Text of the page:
Van Kregten agrees.

“That concept really appeals to me personally, with a symbolic head of that part of the industry that can smooth things over,” she said.

Conflicts between residents and crowds are unavoidable, “so someone who can hold that and build those relationships so you can address issues before they get out of hand … would be an important part of the plan,” Van Kregten said.

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For Elenis, transportation is another key component to ensure the strategy’s success, saying, “a fully functional transportation system is a key ingredient that makes a great city, whether it’s nightlife or not.”

He proposes that companies partner with taxis to change fares and adjust rush hours to better accommodate nightlife.

Van Kregten says partnering with players on transportation and transportation is “an important part of the puzzle” because people who start drinking should have options to get home safely.

“If you go out for a night and you want to be responsible and maybe have a drink or two but not drive back, your options are limited,” she acknowledged.

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Alok Sharma is the tourism manager for the City of Toronto, which has been implementing its own nightlife action plan since 2019.

Despite the COVID-19 lockdowns of the past nearly two years, that city has found ways to host events and seek opportunities for the nightlife economy.

For example, the city recently started hosting City Hall Live Spotlight, which features weekly onstage performances from local artists streamed online.

“We’ve been trying to find a way that we can support artists, but also give love, shine a spotlight, if you will, in iconic locations,” Sharma said.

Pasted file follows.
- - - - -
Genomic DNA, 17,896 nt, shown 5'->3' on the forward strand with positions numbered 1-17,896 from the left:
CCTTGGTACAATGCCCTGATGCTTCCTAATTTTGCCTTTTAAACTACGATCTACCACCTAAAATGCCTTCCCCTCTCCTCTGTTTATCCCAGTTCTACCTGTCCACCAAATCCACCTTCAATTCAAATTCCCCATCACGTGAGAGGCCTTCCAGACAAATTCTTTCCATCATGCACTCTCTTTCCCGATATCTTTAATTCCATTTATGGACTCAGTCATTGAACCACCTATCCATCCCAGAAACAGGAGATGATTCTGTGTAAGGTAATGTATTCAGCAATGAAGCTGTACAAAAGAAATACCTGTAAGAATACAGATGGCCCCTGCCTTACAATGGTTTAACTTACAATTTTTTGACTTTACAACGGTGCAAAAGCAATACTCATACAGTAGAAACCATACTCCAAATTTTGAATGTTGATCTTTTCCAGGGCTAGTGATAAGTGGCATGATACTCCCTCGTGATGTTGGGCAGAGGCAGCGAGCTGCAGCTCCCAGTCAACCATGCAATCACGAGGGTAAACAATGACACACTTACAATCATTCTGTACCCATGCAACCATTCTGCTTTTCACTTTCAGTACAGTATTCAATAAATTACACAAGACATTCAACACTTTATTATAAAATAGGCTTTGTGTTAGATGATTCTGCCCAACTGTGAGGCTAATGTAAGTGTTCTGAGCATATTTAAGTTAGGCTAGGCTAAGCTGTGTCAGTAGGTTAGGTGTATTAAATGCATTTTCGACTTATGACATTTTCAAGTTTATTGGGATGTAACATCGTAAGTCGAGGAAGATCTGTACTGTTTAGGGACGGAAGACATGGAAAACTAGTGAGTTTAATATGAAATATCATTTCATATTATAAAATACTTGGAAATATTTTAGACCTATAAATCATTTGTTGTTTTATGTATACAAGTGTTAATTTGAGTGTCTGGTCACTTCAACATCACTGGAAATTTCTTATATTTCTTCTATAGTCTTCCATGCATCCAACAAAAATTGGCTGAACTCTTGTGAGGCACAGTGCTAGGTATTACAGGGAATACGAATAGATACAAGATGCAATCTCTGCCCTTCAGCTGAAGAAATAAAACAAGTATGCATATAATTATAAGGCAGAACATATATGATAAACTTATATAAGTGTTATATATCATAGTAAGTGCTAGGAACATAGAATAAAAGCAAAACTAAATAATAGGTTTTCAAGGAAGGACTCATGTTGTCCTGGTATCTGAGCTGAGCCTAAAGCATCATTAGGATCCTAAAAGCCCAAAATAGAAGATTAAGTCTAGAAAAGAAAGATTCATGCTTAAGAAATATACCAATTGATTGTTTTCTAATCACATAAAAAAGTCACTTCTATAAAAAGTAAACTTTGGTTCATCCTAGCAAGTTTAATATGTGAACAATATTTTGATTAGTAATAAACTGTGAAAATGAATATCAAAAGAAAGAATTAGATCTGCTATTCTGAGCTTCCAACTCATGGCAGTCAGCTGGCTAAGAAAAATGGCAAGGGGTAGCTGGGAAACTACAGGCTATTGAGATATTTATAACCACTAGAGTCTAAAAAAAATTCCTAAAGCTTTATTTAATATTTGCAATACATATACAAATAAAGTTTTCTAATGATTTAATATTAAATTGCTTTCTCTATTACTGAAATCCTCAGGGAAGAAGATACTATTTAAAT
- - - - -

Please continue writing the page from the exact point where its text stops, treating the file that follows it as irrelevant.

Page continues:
Elenis believes Ottawa can hold similar events.

“You have hubs like Little Italy and the ByWard Market that you can design over time as festivals,” he said.

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Sharma recommended that at the beginning of the process of creating a nightlife plan, creating an outside group of people who are members of the industry to provide guidance. This group is said to include venue operators, DIY and commercial event producers, anti-sexual harassment organizers, arts organizations and performers.

“I think as a city, or city government, you don’t want to act like you know everything that needs to be done, I think it’s really important to have that consultation and make sure you’re in step with the industry to make sure ensuring that whatever the outcome is, it will be beneficial to the industry,” he said.

As the trial begins in Ottawa, Hursts said there is palpable excitement among those involved in the city’s nightlife.

“The feedback we’re getting from the wider Ottawa community is that they, too, are very excited to have this conversation about Ottawa’s nightlife,” he said.

“So we look forward to seeing what comes out of this work and then moving forward together as a community to grow and develop Ottawa’s nightlife economy.”